Wednesday, February 8, 2017

How I Finally Quit Smoking

I know what you're thinking: "Oh great, more advice on how to quit smoking."  You're correct it is, although probably not like many you will have come across before.  I am the last person to "lecture" others about their vices & bad habits as I live in the proverbial glass house on that one. 

Over the years I've managed to kick one or two bad habits; but smoking was the one that had me hooked.  I never smoked in my school years because it didn't appeal to me, and few of my friends smoked.  Didn't even pick up the habit in Navy boot camp, despite the fact that many around me did.  If fake peer pressure in school didn't get me I wasn't gonna let the stress of boot camp get me started smoking.  When I graduated boot camp & went home on leave the old man was both surprised and impressed that I was still a non-smoker.

A month later I was in the south china sea on an aging navy oil tanker.  Our job was to sail up & down the south Vietnam coastline, delivering food, fuel, and mail to the combat ships fighting the war.  Pretty good duty if you didn't mind living on a floating gas station in a war zone.  As I recall it was my second or maybe third week on board the ship, and I was on fantail watch.  For the nautically impaired, the fantail is the rounded ass end of the ship's main deck, and a natural gathering place for off-duty sailors to shoot the breeze and smoke.  Being on watch I had the very simple, easy and non-stressful job of watching the sea & sky behind us in case of emergency.

It was a little after 3:00 in the afternoon and we were steaming to our next assignment 20 miles distant.  A few minutes earlier we had passed Tiger island, a bare little scab of uninhabited real estate a few miles offshore.  I was engaged in conversation with a couple shipmates when we all heard a loud sound overhead we'd never heard before, which sounded like sound Velcro makes being pulled apart;  seconds later the ocean exploded in a huge eruption of water uncomfortably close to our little gas station.  Seconds later came a second artillery round, and I was calling the bridge as the third one landed even closer.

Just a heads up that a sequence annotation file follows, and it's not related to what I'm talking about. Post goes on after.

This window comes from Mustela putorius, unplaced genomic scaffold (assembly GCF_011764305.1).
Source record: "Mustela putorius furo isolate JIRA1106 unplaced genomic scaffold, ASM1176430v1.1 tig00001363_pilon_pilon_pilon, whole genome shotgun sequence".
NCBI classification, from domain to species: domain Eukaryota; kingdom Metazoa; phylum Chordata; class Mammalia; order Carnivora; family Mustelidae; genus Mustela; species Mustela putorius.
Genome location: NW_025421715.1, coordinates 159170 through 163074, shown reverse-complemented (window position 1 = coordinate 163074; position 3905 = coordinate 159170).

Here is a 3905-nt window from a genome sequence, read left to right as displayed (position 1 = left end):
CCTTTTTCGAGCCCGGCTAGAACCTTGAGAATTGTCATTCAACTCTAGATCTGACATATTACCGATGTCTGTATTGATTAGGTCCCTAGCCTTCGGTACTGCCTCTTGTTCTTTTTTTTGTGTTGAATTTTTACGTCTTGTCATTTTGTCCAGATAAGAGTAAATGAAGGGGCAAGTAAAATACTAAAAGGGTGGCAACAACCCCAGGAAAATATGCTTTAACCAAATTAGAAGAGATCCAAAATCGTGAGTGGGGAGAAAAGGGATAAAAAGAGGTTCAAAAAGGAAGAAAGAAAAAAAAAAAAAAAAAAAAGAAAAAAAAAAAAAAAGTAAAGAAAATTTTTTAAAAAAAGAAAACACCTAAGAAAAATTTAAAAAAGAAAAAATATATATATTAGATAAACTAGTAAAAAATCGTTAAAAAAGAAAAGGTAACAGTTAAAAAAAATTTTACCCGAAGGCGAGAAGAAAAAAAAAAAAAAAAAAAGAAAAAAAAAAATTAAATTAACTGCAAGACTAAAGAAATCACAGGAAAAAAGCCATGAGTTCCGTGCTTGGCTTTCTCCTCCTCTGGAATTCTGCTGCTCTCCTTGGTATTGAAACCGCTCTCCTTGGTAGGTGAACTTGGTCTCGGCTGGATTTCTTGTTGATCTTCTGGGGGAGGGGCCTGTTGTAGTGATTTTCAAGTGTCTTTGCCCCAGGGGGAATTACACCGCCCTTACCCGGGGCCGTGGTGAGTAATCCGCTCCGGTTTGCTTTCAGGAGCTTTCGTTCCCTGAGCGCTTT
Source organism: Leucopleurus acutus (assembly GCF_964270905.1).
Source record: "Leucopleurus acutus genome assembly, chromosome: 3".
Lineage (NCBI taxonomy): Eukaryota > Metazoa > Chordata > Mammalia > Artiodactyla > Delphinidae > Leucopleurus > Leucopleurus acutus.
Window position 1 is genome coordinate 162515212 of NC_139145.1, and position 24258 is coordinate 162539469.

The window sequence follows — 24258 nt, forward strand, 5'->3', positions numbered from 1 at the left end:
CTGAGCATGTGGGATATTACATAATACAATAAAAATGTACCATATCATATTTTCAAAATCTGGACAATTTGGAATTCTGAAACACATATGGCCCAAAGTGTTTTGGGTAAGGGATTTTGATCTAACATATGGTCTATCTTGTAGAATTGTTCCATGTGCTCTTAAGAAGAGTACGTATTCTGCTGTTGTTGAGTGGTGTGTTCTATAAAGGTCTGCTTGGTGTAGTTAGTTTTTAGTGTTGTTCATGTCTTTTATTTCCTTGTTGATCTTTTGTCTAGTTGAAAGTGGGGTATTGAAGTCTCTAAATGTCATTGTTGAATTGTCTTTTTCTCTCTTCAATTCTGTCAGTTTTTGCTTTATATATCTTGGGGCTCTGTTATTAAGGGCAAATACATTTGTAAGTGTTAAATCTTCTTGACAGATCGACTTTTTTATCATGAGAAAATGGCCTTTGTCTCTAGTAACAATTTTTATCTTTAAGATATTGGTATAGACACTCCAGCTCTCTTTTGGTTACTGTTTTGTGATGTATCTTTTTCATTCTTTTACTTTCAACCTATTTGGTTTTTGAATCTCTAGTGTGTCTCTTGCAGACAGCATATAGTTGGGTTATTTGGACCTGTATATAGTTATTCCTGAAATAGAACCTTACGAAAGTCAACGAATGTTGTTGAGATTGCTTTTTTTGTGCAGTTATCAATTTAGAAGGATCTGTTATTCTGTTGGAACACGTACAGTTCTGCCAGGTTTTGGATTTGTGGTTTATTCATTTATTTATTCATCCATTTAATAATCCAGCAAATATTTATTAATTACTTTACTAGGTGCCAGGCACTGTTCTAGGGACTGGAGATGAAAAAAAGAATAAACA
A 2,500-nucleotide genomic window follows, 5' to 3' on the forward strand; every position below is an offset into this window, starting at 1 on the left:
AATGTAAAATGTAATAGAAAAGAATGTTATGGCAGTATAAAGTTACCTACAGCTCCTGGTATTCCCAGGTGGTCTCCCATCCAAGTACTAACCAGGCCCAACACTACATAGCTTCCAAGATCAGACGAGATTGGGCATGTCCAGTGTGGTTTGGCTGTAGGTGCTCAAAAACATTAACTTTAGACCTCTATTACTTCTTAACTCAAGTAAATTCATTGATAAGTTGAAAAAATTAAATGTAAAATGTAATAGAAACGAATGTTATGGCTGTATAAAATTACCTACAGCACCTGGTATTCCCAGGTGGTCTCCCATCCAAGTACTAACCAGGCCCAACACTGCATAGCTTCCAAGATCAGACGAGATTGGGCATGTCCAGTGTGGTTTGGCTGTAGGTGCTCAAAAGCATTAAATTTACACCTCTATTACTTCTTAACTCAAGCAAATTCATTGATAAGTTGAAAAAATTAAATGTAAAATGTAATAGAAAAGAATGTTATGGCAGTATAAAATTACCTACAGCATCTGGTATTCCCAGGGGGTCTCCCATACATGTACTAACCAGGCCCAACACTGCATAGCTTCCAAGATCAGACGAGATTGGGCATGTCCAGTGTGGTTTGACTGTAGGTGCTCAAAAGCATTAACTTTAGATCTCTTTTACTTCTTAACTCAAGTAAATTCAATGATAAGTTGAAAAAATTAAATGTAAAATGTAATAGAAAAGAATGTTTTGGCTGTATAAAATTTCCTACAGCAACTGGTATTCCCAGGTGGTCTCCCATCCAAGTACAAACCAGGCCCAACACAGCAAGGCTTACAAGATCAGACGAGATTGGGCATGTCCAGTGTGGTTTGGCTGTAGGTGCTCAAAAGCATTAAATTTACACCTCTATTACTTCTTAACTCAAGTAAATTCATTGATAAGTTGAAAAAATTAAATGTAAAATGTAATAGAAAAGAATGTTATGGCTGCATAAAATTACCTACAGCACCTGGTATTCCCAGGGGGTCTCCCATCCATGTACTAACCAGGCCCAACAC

The officer on deck radioed asking what all the noise was, and guessing he'd never been shelled either, I said "Sir, I believe we're being shot at with artillery from Tiger island."  As the captain ordered flank speed, I told one of my buddies, "Hey give me a smoke..."  Handing me my first cigarette he said, "You don't smoke..."  to which I replied, "If I'm gonna die today I at least want to know what all the fuss is about."   That's what it took to get me started smoking, and I must say, I enjoyed it.  Bought my first pack that day.  Second worst decision I ever made.

So smoking cigarettes was a part of my life, and would continue to be over the course of the next forty four years.  At one point after my service days I was up to smoking two packs a day, menthol.  It was the one constant through all those years, the one thing that was always there for me; and for most of those years the thought of quitting simply never entered my mind until many years later.  I was around 32 years old when I decided to quit the first time.  My strongest motivation that time was my anger at the tobacco companies for selling addictive, unhealthy products; and I was determined to quit "cold turkey" without any external aids or support group.